Fellow Passengers: This week’s Poetry Passage* (Proverbs 22) transports me to one of Steven Wright’s stand-up comedy routines, where he tells the audience about his unsuccessful attempt to end his life by jumping off a tall building. He wound up doing a triple back flip with several twists and turns, landed on his feet, and walked away. The only ones to see this were two kittens in the alley, and one said to the other, See, that’s how it’s done. Cue the rim shot. I just got back from two days in Atlanta with a group of folks from around the country gathered by the Fund for Theological Education (FTE), to talk about the need for mentoring relationships among young people entering the ministry field. It’s a long-held critique of theological education, whether seminary or divinity school, that it doesn’t really prepare ministers for the day to day trials and tribulations of the church, the back flips and the twists and turns of working with people around challenges of life and faith. Not to say that ministry is enough to make you want to jump off a building, but it does feel like a free fall sometimes. And since we really shouldn’t expect the world of academic research to give adequate preparation for that fall into the life of a congregation, the question is, who is going to show young ministers how it’s done? Who’s going to show them how to land on their feet and keep walking? For the folks at FTE, the answer is in mentoring. Sounds simple enough, until you start telling and hearing stories about the good and bad mentoring experiences people have had, both as a mentor and a mentee, and you realize there can be many twists and turns in these relationships as well. After all, we’re still dealing with people, people with abounding gifts and abounding flaws. I suspect it’s easier to create a full-blown educational institution that teaches Hebrew and homiletics and history than it is to orchestrate a large scale mentoring program.
We are not the first people to ponder the best ways to prepare the next generation for the tasks and challenge that lie before them. Solomon, the epitome of wisdom, found it wise to write an entire book of proverbial insights to prepare young people for leadership. The introductory chapter tells us it is for giving knowledge and discretion to the young, for the discerning to get guidance. In short, it is a mentoring manual, filled with insights – most as short and pithy as a Steven Wright joke – intended to show the way. The passage we’re looking at today, like many other chapters, uses the life consequences model as the mentor tries to show his young mentees the reality of sowing and reaping, investments and returns. You sow injustice, the sage says, and you will harvest calamity. Investments in the poor will yield a return of blessing. Oppressing the poor, on the other hand, and currying favor with the rich; these actions will ultimately bring you to poverty. Knowing the value of good work and mastering the skills of your trade will put you in the company of kings. Hanging out with hot-tempered people will land you in a trap. Adultery is a deep pit. Raise your children in this good way, in the disciplines of wisdom, and they’ll return to you as wise adults. Lots of good advice. Sounds simple enough, but here’s the kicker: for Solomon, it’s one of those “do as I say, not as I do” deals. The proverbial wise man did not practice many of these pithy insights himself. He sowed injustice, exploited and oppressed the poor with forced labor in his temple project, was adulterous to the nth degree, had a hot temper that caused him to murder his brother, and he hardly raised his son to follow these good and wise sayings. Rehoboam doubled down on his father’s oppression when he became King.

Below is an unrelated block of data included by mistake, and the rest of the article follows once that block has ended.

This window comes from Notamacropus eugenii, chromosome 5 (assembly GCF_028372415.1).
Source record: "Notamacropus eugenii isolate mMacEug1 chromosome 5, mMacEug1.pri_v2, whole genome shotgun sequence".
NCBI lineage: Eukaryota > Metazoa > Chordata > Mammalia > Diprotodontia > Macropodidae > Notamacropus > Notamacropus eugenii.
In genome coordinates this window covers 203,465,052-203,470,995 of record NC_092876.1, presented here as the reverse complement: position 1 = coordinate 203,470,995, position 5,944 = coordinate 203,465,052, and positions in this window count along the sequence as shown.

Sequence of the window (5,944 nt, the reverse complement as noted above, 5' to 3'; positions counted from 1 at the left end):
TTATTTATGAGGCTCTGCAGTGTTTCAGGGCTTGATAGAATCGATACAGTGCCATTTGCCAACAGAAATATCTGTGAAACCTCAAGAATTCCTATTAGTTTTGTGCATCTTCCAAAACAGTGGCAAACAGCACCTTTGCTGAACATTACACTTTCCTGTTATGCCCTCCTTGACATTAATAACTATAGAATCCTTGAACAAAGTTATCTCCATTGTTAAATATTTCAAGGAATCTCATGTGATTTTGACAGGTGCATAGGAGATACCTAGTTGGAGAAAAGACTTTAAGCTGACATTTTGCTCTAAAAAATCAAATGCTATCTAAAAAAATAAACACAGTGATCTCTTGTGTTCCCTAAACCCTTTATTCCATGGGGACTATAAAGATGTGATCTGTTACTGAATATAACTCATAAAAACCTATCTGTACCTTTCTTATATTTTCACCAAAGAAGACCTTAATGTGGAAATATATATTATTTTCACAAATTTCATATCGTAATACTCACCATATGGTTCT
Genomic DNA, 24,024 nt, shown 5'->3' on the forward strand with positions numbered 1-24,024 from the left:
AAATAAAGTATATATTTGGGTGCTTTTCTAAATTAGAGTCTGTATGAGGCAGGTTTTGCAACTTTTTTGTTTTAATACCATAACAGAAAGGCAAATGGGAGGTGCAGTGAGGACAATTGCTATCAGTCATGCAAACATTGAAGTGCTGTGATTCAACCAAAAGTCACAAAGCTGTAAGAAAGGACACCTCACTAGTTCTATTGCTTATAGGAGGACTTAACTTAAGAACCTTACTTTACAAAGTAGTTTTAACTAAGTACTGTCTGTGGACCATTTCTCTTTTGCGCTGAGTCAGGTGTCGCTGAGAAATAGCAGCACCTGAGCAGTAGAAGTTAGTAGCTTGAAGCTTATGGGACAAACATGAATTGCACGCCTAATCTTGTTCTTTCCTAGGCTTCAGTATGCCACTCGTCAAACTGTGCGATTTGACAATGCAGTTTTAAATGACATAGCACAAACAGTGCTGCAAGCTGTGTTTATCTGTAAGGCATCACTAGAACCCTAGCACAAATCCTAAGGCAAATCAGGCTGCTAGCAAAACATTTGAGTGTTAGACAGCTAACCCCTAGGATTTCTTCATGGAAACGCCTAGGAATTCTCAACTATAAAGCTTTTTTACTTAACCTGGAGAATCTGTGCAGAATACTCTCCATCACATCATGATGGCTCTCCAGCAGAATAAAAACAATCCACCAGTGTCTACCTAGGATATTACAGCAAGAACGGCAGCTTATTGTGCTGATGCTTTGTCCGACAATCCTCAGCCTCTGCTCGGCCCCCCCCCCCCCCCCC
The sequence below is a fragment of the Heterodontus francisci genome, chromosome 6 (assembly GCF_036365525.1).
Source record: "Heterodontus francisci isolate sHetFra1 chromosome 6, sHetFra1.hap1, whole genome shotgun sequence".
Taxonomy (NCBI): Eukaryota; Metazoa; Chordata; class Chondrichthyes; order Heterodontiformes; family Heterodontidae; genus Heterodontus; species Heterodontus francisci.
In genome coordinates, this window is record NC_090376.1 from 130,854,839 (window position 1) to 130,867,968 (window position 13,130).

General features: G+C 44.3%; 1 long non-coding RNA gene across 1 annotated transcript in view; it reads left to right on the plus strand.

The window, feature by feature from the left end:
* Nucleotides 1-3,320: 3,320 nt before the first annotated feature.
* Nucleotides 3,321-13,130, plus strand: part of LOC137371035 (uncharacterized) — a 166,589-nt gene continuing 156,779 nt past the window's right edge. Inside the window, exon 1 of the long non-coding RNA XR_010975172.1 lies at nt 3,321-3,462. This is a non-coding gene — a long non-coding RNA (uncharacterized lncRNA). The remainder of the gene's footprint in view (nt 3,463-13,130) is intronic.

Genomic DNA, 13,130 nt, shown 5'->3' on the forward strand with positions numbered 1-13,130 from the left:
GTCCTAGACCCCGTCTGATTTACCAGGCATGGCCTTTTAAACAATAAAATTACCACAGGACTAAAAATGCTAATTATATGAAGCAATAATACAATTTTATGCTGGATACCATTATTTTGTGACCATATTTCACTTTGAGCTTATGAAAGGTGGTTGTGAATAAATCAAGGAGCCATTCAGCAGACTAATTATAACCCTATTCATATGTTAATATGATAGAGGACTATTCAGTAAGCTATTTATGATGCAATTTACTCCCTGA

Herein lies our quandary for mentorship. We are a gifted and flawed people. It seems that the capacity for giftedness is often matched by the capacity for tragic flaws. We have tremendous capacity for compassion and generosity in our culture; matched only by our capacity for oppression and exploitation. And we continue to act surprised, as person after person goes through flips and flops and twists and turns in the effort to lead us onward, whether in family life or church life or national life. And here’s the grace; we seem to land on our feet and keep walking. Perhaps that is how it’s done.
How about you? Where does this Poetry Passage take you on your journey of faith? Feel free to comment.